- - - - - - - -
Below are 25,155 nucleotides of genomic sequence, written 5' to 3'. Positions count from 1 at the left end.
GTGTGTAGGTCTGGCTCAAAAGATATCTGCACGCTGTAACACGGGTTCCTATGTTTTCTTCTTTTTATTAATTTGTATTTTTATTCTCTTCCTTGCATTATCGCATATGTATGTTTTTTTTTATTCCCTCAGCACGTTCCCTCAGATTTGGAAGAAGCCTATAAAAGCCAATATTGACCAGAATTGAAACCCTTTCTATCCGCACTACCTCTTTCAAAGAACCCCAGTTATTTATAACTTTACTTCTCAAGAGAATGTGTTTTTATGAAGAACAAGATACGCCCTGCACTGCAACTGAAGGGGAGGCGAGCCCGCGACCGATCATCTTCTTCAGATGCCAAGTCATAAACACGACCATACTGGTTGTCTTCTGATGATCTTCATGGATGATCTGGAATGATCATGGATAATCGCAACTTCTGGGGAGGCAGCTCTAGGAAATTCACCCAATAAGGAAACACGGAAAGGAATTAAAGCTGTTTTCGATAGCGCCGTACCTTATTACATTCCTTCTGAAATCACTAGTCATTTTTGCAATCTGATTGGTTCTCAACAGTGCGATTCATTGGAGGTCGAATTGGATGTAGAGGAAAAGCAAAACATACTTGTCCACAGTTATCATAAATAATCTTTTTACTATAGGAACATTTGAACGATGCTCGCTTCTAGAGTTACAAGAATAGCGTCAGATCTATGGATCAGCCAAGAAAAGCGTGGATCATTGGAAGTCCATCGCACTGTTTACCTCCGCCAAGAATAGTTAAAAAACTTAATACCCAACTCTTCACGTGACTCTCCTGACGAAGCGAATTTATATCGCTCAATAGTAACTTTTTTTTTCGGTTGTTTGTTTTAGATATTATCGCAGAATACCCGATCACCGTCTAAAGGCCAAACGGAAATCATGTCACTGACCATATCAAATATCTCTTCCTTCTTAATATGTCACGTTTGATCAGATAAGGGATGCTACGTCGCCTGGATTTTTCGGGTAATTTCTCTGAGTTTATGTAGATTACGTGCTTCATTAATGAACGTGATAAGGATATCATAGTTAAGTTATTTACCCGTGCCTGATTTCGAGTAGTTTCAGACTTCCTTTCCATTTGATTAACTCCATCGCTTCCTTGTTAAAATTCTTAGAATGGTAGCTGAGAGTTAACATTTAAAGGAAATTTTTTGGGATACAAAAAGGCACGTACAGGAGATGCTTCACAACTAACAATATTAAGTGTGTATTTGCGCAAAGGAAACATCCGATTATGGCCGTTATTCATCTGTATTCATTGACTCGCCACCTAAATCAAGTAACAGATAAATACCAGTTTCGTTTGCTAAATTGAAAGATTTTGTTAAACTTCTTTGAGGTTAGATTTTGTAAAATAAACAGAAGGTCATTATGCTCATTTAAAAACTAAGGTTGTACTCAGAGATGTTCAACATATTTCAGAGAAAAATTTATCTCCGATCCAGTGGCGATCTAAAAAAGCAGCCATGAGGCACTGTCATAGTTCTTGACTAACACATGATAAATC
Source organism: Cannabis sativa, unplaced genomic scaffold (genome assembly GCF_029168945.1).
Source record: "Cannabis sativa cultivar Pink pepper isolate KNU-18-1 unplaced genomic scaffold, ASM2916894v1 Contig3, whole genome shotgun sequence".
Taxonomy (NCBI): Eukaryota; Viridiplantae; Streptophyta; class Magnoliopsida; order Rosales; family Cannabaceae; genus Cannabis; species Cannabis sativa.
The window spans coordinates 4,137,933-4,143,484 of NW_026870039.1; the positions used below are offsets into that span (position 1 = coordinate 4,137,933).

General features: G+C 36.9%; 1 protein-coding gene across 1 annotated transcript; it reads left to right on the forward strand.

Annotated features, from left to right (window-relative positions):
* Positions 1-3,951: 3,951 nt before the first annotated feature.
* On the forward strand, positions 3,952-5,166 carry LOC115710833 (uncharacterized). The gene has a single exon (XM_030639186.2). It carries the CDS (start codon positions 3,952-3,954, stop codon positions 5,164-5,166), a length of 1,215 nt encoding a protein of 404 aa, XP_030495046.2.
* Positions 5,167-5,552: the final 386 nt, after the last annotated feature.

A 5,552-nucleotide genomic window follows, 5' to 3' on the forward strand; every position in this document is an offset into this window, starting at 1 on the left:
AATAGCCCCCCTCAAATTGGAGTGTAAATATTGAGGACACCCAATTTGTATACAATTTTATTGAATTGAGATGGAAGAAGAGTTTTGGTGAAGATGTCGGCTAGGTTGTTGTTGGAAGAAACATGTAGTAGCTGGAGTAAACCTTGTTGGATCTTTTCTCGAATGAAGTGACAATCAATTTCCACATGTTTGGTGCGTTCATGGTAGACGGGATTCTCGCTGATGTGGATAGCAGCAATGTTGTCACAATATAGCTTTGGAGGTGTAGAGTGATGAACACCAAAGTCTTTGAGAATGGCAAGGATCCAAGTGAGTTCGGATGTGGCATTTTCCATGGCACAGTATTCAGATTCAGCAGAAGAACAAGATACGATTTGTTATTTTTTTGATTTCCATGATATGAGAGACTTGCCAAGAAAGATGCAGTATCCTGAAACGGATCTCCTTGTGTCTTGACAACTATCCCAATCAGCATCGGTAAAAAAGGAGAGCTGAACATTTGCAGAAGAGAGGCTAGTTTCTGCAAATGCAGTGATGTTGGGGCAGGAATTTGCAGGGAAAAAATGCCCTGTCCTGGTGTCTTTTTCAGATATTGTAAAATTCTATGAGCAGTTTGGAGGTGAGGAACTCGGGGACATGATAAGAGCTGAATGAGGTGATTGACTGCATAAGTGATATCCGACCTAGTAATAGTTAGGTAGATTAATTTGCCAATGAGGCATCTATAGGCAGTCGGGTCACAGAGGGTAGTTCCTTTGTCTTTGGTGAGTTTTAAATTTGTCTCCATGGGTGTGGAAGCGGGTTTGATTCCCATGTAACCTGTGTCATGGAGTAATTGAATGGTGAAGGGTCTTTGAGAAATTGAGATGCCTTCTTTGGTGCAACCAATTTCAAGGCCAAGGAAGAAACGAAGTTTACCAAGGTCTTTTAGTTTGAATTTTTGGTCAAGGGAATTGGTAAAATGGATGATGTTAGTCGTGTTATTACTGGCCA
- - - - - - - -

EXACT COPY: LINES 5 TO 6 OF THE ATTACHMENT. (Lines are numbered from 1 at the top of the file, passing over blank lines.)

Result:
Taxonomy (NCBI): Eukaryota; Viridiplantae; Streptophyta; class Magnoliopsida; order Rosales; family Cannabaceae; genus Cannabis; species Cannabis sativa.
The window spans coordinates 4,137,933-4,143,484 of NW_026870039.1; the positions used below are offsets into that span (position 1 = coordinate 4,137,933).